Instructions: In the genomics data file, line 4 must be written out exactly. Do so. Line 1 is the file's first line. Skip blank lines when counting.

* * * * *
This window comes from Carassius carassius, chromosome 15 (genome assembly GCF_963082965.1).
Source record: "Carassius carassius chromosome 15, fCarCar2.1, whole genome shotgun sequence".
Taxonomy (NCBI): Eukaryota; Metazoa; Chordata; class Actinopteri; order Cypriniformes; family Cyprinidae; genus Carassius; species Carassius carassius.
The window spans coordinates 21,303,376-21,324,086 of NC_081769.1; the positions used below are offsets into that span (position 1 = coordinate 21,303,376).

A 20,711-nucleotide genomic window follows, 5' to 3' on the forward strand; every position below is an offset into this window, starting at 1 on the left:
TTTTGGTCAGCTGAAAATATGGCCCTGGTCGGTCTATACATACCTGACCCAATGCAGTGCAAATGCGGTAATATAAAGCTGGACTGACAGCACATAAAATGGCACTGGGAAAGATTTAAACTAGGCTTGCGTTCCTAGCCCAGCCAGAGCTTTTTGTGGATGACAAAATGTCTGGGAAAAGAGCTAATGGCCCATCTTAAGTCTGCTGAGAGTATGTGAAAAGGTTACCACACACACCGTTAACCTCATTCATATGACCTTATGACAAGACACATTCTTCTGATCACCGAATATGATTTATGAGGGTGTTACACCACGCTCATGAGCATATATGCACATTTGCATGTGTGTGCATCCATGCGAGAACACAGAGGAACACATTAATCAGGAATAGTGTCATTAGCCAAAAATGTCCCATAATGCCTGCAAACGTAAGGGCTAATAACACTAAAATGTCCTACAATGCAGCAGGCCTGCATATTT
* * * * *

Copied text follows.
The window spans coordinates 21,303,376-21,324,086 of NC_081769.1; the positions used below are offsets into that span (position 1 = coordinate 21,303,376).